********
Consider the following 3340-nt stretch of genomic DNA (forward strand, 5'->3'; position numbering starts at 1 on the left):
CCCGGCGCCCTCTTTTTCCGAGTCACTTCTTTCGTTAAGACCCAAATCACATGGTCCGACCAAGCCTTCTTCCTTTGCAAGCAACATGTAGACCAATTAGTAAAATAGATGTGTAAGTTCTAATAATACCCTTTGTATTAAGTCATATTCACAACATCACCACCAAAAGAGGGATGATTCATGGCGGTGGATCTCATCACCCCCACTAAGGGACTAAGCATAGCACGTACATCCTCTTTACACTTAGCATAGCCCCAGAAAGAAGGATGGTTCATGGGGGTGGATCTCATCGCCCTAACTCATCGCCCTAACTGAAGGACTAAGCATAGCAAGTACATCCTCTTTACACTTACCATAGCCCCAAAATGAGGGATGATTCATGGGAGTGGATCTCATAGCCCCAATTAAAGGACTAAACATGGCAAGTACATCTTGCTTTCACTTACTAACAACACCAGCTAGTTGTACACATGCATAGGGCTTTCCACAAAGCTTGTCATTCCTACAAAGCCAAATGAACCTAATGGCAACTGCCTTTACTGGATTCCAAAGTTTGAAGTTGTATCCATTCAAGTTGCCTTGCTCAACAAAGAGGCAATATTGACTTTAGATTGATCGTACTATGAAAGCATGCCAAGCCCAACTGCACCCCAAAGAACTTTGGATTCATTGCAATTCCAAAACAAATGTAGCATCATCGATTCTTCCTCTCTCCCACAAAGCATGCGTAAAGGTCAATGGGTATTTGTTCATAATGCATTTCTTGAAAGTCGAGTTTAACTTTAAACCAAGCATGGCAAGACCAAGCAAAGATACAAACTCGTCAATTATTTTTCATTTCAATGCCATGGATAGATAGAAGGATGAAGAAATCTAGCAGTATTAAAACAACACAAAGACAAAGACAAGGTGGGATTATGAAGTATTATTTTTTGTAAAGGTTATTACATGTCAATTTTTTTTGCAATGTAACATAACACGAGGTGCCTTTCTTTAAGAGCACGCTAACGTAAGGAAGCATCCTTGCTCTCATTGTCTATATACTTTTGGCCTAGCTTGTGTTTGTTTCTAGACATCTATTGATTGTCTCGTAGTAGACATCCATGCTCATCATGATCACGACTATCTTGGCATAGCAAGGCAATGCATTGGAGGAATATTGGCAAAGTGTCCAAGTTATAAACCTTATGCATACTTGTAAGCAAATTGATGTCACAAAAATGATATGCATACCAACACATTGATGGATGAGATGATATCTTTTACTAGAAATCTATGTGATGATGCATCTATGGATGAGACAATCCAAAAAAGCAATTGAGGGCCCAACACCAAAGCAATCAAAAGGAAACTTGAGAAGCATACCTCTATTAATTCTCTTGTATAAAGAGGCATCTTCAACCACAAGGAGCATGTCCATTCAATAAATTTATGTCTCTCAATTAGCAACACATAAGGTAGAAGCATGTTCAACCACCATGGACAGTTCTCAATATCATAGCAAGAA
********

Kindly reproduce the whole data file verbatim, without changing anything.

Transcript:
Consider the following 3340-nt stretch of genomic DNA (forward strand, 5'->3'; position numbering starts at 1 on the left):
CCCGGCGCCCTCTTTTTCCGAGTCACTTCTTTCGTTAAGACCCAAATCACATGGTCCGACCAAGCCTTCTTCCTTTGCAAGCAACATGTAGACCAATTAGTAAAATAGATGTGTAAGTTCTAATAATACCCTTTGTATTAAGTCATATTCACAACATCACCACCAAAAGAGGGATGATTCATGGCGGTGGATCTCATCACCCCCACTAAGGGACTAAGCATAGCACGTACATCCTCTTTACACTTAGCATAGCCCCAGAAAGAAGGATGGTTCATGGGGGTGGATCTCATCGCCCTAACTCATCGCCCTAACTGAAGGACTAAGCATAGCAAGTACATCCTCTTTACACTTACCATAGCCCCAAAATGAGGGATGATTCATGGGAGTGGATCTCATAGCCCCAATTAAAGGACTAAACATGGCAAGTACATCTTGCTTTCACTTACTAACAACACCAGCTAGTTGTACACATGCATAGGGCTTTCCACAAAGCTTGTCATTCCTACAAAGCCAAATGAACCTAATGGCAACTGCCTTTACTGGATTCCAAAGTTTGAAGTTGTATCCATTCAAGTTGCCTTGCTCAACAAAGAGGCAATATTGACTTTAGATTGATCGTACTATGAAAGCATGCCAAGCCCAACTGCACCCCAAAGAACTTTGGATTCATTGCAATTCCAAAACAAATGTAGCATCATCGATTCTTCCTCTCTCCCACAAAGCATGCGTAAAGGTCAATGGGTATTTGTTCATAATGCATTTCTTGAAAGTCGAGTTTAACTTTAAACCAAGCATGGCAAGACCAAGCAAAGATACAAACTCGTCAATTATTTTTCATTTCAATGCCATGGATAGATAGAAGGATGAAGAAATCTAGCAGTATTAAAACAACACAAAGACAAAGACAAGGTGGGATTATGAAGTATTATTTTTTGTAAAGGTTATTACATGTCAATTTTTTTTGCAATGTAACATAACACGAGGTGCCTTTCTTTAAGAGCACGCTAACGTAAGGAAGCATCCTTGCTCTCATTGTCTATATACTTTTGGCCTAGCTTGTGTTTGTTTCTAGACATCTATTGATTGTCTCGTAGTAGACATCCATGCTCATCATGATCACGACTATCTTGGCATAGCAAGGCAATGCATTGGAGGAATATTGGCAAAGTGTCCAAGTTATAAACCTTATGCATACTTGTAAGCAAATTGATGTCACAAAAATGATATGCATACCAACACATTGATGGATGAGATGATATCTTTTACTAGAAATCTATGTGATGATGCATCTATGGATGAGACAATCCAAAAAAGCAATTGAGGGCCCAACACCAAAGCAATCAAAAGGAAACTTGAGAAGCATACCTCTATTAATTCTCTTGTATAAAGAGGCATCTTCAACCACAAGGAGCATGTCCATTCAATAAATTTATGTCTCTCAATTAGCAACACATAAGGTAGAAGCATGTTCAACCACCATGGACAGTTCTCAATATCATAGCAAGAA